The Minister for Tourism and Sport has announced a non-statutory inquiry into the Olympic ticketing controversy.
Following a meeting with the Attorney General Máire Whelan, Shane Ross said it would be chaired by a retired judge who will be appointed next week.
The Minister said the terms of reference would be finalised shortly thereafter and he hoped it could complete its work in 12 weeks.
Mr Ross said he had discussed the issue with the Taoiseach who is fully supportive - as is the Attorney General.
But the judge will have to get answers without the power to compel witnesses because this is a non-statutory inquiry.
A joint statement was issued on behalf of Mr Ross and Minister of State Patrick O'Donovan this afternoon.
"We believe that a judge-led, non-statutory inquiry is the most appropriate mechanism to establish the facts," said the statement.
Mr O'Donovan said this inquiry will not affect any investigations that are under way in Brazil.
Earlier, the Olympic Council of Ireland (OCI) said it will "co-operate fully with any State inquiry into its handling of ticketing arrangements for the Rio Olympics".
In a statement, it said: "The OCI will now also commission its own independent inquiry into the ticketing arrangements for Rio 2016."
It said its previously announced internal inquiry has been "discontinued".
Meanwhile, two ticket agencies - THG Sports and Pro 10 - said they would also co-operate fully with an inquiry into the sale of Olympic tickets in Rio.
THG Sports issued a statement this morning calling for an independent inquiry into the affair.
It said it would fully co-operate with such an inquiry as it said it "can demonstrate that the company has acted lawfully at all times".
THG also said it "believed that a full and proper judicial assessment cannot be achieved without consideration of, and access to, all the THG compliance documentation which THG has followed in the provision of hospitality packages in Rio."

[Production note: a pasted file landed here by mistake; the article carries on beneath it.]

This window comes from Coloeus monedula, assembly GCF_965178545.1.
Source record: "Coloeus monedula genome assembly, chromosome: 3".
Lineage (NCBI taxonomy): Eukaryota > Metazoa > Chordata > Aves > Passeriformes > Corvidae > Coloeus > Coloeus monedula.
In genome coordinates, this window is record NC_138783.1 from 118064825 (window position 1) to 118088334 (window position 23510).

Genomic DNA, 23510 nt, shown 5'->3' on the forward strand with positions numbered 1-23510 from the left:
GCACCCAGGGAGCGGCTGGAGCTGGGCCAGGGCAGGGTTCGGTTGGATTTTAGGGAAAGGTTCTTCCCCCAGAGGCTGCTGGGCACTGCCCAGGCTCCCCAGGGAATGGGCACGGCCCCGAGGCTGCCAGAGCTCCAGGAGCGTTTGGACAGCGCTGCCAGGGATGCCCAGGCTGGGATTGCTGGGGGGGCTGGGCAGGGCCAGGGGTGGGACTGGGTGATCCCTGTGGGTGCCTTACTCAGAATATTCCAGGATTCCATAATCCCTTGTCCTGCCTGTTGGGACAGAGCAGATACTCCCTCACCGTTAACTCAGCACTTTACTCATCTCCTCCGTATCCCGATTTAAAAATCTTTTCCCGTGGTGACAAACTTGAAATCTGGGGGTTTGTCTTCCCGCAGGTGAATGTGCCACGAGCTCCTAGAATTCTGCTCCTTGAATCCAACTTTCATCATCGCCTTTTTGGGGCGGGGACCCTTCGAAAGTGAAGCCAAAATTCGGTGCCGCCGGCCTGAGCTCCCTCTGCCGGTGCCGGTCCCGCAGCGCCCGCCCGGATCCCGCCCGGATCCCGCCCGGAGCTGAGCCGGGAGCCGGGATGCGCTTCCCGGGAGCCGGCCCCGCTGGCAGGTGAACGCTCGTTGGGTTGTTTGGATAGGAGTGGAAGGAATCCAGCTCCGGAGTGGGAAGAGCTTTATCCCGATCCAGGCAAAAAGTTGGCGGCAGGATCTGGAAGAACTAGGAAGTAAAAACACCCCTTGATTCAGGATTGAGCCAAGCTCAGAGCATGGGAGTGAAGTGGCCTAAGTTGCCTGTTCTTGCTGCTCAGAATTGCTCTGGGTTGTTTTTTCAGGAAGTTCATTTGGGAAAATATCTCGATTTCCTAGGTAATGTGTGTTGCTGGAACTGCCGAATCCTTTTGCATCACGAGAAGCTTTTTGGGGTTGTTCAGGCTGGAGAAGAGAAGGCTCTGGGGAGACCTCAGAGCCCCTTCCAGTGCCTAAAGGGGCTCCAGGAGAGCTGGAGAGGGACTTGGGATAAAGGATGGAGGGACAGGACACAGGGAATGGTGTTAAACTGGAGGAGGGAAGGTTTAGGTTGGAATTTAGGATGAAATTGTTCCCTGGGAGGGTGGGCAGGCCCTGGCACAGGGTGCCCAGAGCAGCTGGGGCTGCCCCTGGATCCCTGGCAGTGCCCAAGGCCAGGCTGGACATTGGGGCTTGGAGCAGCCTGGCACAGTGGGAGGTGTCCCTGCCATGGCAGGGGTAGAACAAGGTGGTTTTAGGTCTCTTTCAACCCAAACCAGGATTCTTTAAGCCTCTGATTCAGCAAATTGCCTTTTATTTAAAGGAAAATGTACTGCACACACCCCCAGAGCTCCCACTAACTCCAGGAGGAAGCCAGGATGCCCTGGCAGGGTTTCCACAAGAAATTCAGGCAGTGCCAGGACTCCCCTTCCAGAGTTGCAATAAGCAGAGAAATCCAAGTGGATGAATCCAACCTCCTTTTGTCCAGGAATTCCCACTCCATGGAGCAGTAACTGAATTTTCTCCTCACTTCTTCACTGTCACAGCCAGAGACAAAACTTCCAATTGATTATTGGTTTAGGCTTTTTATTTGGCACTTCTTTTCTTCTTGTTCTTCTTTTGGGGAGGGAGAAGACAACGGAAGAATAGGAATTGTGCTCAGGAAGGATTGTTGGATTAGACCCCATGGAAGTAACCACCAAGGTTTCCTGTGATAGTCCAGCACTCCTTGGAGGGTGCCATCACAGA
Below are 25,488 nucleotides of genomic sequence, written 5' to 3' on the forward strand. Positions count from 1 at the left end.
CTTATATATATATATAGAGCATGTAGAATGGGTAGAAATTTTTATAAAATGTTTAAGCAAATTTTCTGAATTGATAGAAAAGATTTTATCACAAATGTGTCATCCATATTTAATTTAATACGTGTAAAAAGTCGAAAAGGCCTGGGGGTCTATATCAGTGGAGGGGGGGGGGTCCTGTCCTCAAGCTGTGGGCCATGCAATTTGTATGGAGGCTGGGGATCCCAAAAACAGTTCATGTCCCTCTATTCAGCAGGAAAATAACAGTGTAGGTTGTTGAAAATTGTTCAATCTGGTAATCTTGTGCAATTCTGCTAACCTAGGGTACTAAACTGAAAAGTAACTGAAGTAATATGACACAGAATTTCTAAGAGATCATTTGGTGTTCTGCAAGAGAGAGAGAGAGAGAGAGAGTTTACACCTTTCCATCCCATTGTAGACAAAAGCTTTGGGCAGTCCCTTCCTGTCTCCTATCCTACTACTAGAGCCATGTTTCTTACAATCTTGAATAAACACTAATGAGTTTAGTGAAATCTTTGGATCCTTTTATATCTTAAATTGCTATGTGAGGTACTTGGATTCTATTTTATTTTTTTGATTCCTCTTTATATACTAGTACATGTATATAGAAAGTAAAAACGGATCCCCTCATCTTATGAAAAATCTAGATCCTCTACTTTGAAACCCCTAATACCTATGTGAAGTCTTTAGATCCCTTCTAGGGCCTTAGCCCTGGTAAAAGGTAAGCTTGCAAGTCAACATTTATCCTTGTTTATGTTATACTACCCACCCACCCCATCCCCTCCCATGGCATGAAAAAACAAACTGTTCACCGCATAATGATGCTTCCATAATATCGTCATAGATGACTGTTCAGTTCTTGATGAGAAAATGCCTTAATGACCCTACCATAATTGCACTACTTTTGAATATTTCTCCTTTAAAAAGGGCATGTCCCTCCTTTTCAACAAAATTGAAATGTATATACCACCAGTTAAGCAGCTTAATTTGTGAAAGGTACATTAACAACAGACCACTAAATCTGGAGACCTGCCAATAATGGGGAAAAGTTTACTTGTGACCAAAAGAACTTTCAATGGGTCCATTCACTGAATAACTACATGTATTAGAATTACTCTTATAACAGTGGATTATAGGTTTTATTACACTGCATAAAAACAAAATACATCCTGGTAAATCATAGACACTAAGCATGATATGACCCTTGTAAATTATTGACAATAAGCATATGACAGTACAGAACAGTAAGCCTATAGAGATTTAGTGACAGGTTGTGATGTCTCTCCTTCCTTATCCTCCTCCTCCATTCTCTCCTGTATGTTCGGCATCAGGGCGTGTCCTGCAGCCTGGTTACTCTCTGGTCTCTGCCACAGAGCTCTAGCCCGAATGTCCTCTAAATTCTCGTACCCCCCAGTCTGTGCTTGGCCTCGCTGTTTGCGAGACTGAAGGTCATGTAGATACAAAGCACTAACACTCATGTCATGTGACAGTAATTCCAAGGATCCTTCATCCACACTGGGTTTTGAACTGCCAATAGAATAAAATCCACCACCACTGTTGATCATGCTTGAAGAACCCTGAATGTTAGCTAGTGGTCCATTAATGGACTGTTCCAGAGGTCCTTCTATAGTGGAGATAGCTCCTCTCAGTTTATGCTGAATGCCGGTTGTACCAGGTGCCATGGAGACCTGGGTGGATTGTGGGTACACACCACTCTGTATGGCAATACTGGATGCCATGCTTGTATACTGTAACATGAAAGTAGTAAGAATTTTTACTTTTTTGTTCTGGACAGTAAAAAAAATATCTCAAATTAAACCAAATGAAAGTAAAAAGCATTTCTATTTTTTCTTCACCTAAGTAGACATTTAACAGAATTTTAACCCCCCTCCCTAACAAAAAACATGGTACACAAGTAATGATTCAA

THG is owned by Marcus Evans Group, which also controls English football club Ipswich Town.
In 2010, the Olympic Council of Ireland appointed THG as its official ticketing agent for the 2012 London Olympics and the 2014 Winter Games in Sochi.
THG did not have a permit to sell Irish Olympic tickets for the Rio Games.
The Authorised Irish Ticket Reseller, Pro 10 Sports Management, also issued a statement saying it supports the call for a judge-led inquiry.
It added: "A Commission of Investigation should be established speedily; investigate all relevant facts and report its conclusions in the shortest possible time. We understand that the terms of any investigation should respect the Brazilian legal process."
Pro 10 said it is "anxious that the full facts are established and made public as soon as possible so that our good name can be exonerated".
It has previously said that Mr Mallon was holding the tickets at the centre of the controversy for collection from its clients.
In an email, seen by RTÉ News on Sunday, Pro 10 said: "At no time did we authorise Mr Mallon to sell any tickets on our behalf nor to the best of our knowledge did he sell any tickets. He merely acted as a collection point for individuals transacting directly with ourselves."
Pro 10 said the tickets had already been paid for legitimately and Mr Mallon was not being paid by Pro 10.